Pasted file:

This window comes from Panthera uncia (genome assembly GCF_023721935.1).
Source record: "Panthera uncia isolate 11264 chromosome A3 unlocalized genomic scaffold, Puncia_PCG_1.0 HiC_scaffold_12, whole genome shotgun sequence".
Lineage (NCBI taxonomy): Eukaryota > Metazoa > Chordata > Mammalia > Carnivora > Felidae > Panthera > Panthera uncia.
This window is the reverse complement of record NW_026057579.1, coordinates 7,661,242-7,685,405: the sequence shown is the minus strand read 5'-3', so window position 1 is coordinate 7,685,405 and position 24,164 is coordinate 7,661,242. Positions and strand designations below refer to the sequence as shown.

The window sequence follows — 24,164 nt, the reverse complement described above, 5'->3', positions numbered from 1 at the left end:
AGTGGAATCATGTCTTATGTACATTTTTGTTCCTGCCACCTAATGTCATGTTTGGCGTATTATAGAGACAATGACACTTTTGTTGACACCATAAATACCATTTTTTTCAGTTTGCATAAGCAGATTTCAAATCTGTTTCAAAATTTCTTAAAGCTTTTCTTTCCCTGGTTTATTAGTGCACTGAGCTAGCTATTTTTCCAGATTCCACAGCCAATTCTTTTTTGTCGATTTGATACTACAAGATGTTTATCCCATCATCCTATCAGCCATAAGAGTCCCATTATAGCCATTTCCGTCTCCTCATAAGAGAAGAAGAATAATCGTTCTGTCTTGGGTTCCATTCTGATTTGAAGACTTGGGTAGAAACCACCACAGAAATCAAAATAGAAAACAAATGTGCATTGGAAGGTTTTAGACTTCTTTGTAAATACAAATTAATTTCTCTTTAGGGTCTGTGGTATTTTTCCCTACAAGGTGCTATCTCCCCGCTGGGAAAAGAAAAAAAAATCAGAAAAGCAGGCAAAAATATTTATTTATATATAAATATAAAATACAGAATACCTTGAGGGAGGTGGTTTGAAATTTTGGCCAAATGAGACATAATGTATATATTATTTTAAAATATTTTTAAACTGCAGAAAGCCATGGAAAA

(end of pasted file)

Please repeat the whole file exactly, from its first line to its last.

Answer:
This window comes from Panthera uncia (genome assembly GCF_023721935.1).
Source record: "Panthera uncia isolate 11264 chromosome A3 unlocalized genomic scaffold, Puncia_PCG_1.0 HiC_scaffold_12, whole genome shotgun sequence".
Lineage (NCBI taxonomy): Eukaryota > Metazoa > Chordata > Mammalia > Carnivora > Felidae > Panthera > Panthera uncia.
This window is the reverse complement of record NW_026057579.1, coordinates 7,661,242-7,685,405: the sequence shown is the minus strand read 5'-3', so window position 1 is coordinate 7,685,405 and position 24,164 is coordinate 7,661,242. Positions and strand designations below refer to the sequence as shown.

The window sequence follows — 24,164 nt, the reverse complement described above, 5'->3', positions numbered from 1 at the left end:
AGTGGAATCATGTCTTATGTACATTTTTGTTCCTGCCACCTAATGTCATGTTTGGCGTATTATAGAGACAATGACACTTTTGTTGACACCATAAATACCATTTTTTTCAGTTTGCATAAGCAGATTTCAAATCTGTTTCAAAATTTCTTAAAGCTTTTCTTTCCCTGGTTTATTAGTGCACTGAGCTAGCTATTTTTCCAGATTCCACAGCCAATTCTTTTTTGTCGATTTGATACTACAAGATGTTTATCCCATCATCCTATCAGCCATAAGAGTCCCATTATAGCCATTTCCGTCTCCTCATAAGAGAAGAAGAATAATCGTTCTGTCTTGGGTTCCATTCTGATTTGAAGACTTGGGTAGAAACCACCACAGAAATCAAAATAGAAAACAAATGTGCATTGGAAGGTTTTAGACTTCTTTGTAAATACAAATTAATTTCTCTTTAGGGTCTGTGGTATTTTTCCCTACAAGGTGCTATCTCCCCGCTGGGAAAAGAAAAAAAAATCAGAAAAGCAGGCAAAAATATTTATTTATATATAAATATAAAATACAGAATACCTTGAGGGAGGTGGTTTGAAATTTTGGCCAAATGAGACATAATGTATATATTATTTTAAAATATTTTTAAACTGCAGAAAGCCATGGAAAA